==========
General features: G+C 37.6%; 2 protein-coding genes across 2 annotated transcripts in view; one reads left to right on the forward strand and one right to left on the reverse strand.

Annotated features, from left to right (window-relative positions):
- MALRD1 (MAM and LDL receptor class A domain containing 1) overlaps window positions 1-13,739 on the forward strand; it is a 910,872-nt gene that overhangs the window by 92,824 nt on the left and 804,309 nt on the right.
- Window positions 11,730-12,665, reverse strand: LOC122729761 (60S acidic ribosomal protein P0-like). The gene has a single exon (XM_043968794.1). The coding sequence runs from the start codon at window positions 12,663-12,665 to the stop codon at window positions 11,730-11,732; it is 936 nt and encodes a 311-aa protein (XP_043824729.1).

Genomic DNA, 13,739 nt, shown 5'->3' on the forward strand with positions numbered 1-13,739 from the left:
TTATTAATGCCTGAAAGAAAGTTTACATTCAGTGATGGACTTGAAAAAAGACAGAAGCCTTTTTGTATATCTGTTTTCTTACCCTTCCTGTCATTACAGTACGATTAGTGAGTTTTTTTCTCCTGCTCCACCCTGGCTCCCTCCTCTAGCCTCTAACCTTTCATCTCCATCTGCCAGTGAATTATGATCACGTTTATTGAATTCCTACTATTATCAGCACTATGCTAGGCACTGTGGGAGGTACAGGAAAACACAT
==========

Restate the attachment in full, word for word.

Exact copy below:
General features: G+C 37.6%; 2 protein-coding genes across 2 annotated transcripts in view; one reads left to right on the forward strand and one right to left on the reverse strand.

Annotated features, from left to right (window-relative positions):
- MALRD1 (MAM and LDL receptor class A domain containing 1) overlaps window positions 1-13,739 on the forward strand; it is a 910,872-nt gene that overhangs the window by 92,824 nt on the left and 804,309 nt on the right.
- Window positions 11,730-12,665, reverse strand: LOC122729761 (60S acidic ribosomal protein P0-like). The gene has a single exon (XM_043968794.1). The coding sequence runs from the start codon at window positions 12,663-12,665 to the stop codon at window positions 11,730-11,732; it is 936 nt and encodes a 311-aa protein (XP_043824729.1).

Genomic DNA, 13,739 nt, shown 5'->3' on the forward strand with positions numbered 1-13,739 from the left:
TTATTAATGCCTGAAAGAAAGTTTACATTCAGTGATGGACTTGAAAAAAGACAGAAGCCTTTTTGTATATCTGTTTTCTTACCCTTCCTGTCATTACAGTACGATTAGTGAGTTTTTTTCTCCTGCTCCACCCTGGCTCCCTCCTCTAGCCTCTAACCTTTCATCTCCATCTGCCAGTGAATTATGATCACGTTTATTGAATTCCTACTATTATCAGCACTATGCTAGGCACTGTGGGAGGTACAGGAAAACACAT